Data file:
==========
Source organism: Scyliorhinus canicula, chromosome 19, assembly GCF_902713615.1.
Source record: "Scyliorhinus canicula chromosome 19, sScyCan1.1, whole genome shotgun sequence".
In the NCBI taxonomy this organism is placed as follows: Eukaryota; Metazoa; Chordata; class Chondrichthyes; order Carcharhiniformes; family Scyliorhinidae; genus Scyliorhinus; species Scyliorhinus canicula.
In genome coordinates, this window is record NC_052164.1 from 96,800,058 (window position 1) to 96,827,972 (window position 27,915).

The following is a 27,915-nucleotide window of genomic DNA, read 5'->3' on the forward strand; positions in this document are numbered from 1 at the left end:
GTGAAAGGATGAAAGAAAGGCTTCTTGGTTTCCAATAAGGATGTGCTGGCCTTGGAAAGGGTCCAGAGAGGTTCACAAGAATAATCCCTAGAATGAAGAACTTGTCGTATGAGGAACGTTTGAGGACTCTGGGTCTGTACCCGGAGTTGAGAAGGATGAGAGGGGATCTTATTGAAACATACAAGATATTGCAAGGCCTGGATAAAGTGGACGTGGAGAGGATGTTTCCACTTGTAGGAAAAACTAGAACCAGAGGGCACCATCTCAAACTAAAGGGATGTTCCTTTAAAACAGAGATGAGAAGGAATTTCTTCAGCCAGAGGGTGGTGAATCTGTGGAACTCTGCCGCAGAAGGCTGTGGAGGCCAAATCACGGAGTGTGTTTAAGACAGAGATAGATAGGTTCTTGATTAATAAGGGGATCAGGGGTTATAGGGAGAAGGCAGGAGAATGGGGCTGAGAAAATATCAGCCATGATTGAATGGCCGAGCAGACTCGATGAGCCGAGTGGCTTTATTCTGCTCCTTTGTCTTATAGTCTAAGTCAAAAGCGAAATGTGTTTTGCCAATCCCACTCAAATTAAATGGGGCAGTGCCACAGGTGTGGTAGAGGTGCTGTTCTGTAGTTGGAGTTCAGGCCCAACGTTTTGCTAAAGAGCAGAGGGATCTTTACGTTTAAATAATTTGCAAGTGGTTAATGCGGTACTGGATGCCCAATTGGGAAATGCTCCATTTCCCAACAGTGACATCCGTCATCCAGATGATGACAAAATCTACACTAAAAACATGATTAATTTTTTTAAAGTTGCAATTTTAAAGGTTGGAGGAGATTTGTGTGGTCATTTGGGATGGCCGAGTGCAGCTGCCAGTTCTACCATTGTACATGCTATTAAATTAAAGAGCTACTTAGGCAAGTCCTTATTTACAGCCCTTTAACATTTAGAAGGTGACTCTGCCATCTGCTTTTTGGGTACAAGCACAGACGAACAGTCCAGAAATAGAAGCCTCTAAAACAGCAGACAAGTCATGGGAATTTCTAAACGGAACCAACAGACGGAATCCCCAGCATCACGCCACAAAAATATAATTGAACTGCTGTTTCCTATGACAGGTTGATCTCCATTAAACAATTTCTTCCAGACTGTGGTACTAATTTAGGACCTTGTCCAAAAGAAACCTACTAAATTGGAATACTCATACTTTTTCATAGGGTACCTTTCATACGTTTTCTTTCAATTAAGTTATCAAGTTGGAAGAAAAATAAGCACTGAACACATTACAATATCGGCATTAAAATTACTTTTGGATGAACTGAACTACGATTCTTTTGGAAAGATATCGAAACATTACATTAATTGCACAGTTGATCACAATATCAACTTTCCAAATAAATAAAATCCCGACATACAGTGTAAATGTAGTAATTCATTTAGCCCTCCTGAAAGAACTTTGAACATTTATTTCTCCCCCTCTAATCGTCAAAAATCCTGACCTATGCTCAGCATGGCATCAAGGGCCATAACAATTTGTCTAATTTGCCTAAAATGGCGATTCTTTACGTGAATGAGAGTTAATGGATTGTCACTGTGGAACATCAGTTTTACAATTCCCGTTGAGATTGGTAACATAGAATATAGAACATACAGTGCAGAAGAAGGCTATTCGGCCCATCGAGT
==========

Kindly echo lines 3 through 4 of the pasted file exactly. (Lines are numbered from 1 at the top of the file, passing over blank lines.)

In the NCBI taxonomy this organism is placed as follows: Eukaryota; Metazoa; Chordata; class Chondrichthyes; order Carcharhiniformes; family Scyliorhinidae; genus Scyliorhinus; species Scyliorhinus canicula.
In genome coordinates, this window is record NC_052164.1 from 96,800,058 (window position 1) to 96,827,972 (window position 27,915).